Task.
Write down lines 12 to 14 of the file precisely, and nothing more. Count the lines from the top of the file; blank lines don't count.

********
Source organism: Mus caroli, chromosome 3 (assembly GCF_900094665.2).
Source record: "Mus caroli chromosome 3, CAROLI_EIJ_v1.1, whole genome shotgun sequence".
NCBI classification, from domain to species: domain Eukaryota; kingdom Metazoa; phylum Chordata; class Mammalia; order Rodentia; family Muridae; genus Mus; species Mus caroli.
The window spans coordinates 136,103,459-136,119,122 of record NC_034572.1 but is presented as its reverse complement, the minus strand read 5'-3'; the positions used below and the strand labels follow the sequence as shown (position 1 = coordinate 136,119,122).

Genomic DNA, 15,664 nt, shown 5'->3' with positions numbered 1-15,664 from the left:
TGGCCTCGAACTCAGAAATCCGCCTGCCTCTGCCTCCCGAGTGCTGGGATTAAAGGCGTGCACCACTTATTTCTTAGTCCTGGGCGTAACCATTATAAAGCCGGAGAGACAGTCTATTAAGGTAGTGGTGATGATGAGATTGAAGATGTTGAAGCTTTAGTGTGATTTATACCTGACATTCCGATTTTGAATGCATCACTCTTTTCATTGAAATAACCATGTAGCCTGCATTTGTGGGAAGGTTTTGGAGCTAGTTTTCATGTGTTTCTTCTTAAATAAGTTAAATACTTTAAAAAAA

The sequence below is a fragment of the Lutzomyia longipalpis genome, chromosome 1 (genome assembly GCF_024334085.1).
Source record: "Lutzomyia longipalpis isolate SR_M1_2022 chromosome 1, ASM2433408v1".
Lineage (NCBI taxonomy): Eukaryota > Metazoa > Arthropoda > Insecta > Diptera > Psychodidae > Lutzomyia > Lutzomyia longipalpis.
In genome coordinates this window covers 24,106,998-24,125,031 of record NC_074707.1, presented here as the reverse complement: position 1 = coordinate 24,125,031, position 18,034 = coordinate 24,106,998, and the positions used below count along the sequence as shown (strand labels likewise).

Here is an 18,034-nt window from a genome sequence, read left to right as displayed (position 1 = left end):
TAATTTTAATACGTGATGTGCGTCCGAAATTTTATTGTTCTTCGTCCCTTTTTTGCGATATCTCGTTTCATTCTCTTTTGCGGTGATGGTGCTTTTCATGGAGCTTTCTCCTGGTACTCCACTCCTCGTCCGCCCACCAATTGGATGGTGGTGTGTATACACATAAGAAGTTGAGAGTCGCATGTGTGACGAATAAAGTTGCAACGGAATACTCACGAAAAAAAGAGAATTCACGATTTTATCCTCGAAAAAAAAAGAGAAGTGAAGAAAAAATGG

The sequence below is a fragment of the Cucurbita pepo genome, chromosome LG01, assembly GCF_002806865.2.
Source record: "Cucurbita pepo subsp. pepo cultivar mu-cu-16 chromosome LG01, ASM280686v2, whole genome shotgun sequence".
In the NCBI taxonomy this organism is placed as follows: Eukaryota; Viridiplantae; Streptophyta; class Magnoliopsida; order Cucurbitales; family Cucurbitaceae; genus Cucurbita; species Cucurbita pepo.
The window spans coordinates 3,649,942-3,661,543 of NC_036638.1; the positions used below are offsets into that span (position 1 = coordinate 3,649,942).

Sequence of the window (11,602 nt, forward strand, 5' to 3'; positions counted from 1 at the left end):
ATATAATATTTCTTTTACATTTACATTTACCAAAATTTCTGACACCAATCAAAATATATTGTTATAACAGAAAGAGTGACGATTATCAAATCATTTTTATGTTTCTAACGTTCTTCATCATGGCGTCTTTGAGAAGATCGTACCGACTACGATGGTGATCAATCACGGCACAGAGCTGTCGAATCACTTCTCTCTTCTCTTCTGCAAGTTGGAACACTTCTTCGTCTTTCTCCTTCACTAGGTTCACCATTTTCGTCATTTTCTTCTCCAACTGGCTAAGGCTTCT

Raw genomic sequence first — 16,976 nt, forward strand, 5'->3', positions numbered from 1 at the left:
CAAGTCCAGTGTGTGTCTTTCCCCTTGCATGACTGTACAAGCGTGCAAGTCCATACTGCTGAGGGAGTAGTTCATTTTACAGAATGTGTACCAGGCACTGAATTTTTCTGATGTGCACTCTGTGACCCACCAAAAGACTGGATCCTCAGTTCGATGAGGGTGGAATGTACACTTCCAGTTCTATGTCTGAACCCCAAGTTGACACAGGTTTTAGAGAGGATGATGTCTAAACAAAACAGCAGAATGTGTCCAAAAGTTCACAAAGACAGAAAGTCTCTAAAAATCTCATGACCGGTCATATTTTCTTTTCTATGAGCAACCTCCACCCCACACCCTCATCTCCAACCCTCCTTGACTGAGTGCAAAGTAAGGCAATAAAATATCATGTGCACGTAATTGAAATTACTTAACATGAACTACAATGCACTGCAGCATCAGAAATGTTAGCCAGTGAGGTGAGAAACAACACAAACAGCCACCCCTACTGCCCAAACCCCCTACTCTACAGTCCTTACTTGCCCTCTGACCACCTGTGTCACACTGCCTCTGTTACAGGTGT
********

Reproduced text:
TAATTTTAATACGTGATGTGCGTCCGAAATTTTATTGTTCTTCGTCCCTTTTTTGCGATATCTCGTTTCATTCTCTTTTGCGGTGATGGTGCTTTTCATGGAGCTTTCTCCTGGTACTCCACTCCTCGTCCGCCCACCAATTGGATGGTGGTGTGTATACACATAAGAAGTTGAGAGTCGCATGTGTGACGAATAAAGTTGCAACGGAATACTCACGAAAAAAAGAGAATTCACGATTTTATCCTCGAAAAAAAAAGAGAAGTGAAGAAAAAATGG

The sequence below is a fragment of the Cucurbita pepo genome, chromosome LG01, assembly GCF_002806865.2.
Source record: "Cucurbita pepo subsp. pepo cultivar mu-cu-16 chromosome LG01, ASM280686v2, whole genome shotgun sequence".